These as well as other objects are achieved by the method of the present invention wherein a geometrically controlled pattern is formed in a solid substrate utilizing a catalyst material and a reactant. Specifically, the method of the present invention comprises contacting a surface of a solid substrate with a catalyst material in the presence of a reactant under conditions effective to remove material from those areas of said solid substrate in contact with said catalyst material and said reactant, wherein at least one of said catalyst material or said reactant is a solid.
In accordance with a preferred embodiment of the present invention, silicon or SiO2 represent the solid substrate, W is the catalyst material and fluorine atoms represent the reactant.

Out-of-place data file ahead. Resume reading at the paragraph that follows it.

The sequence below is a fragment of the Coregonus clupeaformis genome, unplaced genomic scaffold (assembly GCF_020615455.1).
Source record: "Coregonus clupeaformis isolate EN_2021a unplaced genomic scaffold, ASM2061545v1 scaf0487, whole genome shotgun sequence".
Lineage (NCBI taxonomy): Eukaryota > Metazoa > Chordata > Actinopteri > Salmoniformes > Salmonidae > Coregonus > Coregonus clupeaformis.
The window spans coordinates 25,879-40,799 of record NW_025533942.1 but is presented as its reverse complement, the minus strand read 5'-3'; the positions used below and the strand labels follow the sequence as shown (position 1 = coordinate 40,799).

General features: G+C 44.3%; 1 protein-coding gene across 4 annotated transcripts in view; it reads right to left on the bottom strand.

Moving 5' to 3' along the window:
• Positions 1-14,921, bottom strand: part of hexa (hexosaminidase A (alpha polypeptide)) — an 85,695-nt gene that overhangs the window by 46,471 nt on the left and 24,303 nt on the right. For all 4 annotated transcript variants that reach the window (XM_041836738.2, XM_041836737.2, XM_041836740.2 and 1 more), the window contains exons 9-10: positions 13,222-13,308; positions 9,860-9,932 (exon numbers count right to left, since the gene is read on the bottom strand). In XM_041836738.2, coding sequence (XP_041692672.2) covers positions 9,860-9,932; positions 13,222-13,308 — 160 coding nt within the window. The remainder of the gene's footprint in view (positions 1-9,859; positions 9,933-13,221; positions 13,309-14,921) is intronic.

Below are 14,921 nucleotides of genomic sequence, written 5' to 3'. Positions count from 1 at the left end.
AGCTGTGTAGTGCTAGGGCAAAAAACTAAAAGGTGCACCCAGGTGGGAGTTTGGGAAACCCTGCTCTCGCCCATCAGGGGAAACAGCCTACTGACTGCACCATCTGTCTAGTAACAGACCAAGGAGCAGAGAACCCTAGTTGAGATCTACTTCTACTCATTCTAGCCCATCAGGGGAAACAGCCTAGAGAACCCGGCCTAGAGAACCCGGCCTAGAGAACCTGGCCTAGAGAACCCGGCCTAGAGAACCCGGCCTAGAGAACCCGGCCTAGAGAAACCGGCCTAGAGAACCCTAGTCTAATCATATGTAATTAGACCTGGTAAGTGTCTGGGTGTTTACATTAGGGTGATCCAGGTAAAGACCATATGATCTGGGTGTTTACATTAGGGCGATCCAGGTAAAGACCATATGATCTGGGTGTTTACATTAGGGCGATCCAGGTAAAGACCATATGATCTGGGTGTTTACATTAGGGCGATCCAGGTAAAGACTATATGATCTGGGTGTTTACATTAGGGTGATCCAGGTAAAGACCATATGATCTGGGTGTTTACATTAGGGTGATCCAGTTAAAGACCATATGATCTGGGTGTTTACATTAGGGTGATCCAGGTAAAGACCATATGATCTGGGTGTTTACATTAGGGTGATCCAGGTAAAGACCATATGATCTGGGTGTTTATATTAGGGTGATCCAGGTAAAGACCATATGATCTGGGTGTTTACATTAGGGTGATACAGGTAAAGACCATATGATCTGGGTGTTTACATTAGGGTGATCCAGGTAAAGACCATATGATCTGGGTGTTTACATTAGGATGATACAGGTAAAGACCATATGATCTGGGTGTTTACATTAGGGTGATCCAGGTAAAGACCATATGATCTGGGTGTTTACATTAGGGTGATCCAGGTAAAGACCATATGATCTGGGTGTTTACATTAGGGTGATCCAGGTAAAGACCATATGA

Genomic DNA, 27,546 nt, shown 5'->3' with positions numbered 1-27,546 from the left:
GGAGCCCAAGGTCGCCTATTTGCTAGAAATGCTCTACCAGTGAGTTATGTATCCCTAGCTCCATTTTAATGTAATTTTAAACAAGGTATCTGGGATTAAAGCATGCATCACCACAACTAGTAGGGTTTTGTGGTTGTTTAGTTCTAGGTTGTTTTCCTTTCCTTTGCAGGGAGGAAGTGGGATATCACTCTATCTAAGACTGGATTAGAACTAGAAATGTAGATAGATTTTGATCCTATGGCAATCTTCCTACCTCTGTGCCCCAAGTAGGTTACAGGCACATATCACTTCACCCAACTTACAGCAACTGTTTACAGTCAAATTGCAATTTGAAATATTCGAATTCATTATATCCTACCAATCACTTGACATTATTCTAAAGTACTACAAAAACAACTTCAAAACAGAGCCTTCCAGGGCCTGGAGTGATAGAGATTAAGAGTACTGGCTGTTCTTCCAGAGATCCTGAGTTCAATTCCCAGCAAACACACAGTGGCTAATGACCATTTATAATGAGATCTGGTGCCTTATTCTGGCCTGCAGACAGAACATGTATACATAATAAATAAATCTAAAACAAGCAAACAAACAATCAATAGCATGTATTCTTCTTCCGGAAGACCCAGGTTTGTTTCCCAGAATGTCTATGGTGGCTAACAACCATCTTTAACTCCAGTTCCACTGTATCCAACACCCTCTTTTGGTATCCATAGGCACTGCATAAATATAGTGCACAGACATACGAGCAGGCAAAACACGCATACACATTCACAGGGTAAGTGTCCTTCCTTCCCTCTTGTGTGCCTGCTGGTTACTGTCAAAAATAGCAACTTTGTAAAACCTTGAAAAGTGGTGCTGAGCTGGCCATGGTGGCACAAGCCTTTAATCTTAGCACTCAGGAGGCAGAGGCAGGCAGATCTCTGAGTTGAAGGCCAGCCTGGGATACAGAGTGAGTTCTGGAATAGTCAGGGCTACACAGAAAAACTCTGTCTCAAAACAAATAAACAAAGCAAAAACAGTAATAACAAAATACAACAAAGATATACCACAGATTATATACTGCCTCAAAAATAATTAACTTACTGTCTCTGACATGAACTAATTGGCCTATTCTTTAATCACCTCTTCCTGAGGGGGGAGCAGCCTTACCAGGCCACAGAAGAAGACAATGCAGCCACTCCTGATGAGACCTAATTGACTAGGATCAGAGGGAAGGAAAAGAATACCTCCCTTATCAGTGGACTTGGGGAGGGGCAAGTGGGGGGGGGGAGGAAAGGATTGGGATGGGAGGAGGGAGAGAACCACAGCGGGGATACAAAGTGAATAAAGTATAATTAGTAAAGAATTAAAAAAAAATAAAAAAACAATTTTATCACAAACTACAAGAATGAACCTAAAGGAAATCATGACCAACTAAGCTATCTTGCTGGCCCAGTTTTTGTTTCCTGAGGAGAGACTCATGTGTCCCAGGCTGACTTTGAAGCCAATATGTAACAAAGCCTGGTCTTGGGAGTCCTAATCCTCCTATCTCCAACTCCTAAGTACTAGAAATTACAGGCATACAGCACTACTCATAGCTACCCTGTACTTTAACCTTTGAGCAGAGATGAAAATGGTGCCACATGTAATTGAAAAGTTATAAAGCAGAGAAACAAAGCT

As stated above, the instant invention utilizes a catalyst material and a reactant to effectively and selectively remove material from a solid substrate. Generally, the catalyst material is a solid and the product of the reaction between the reactant and the solid substrate is mobile, i.e. gas or liquid, thereby facilitating the removal of areas of said solid substrate in contact with said catalyst material and said reactant. It is noted that since two of the species in the catalytic reaction are solids, the catalytic reaction of the present invention occurs only in those areas wherein the two solids are in contact. No sufficient removal of material from the solid substrate occurs in areas which do not contain either the reactant or catalyst material. A reaction between the reactant and solid substrate may proceed without the catalyst material, but it is slow and thus would not result in any significant removal of material from the solid substrate using the conditions employed in the present invention.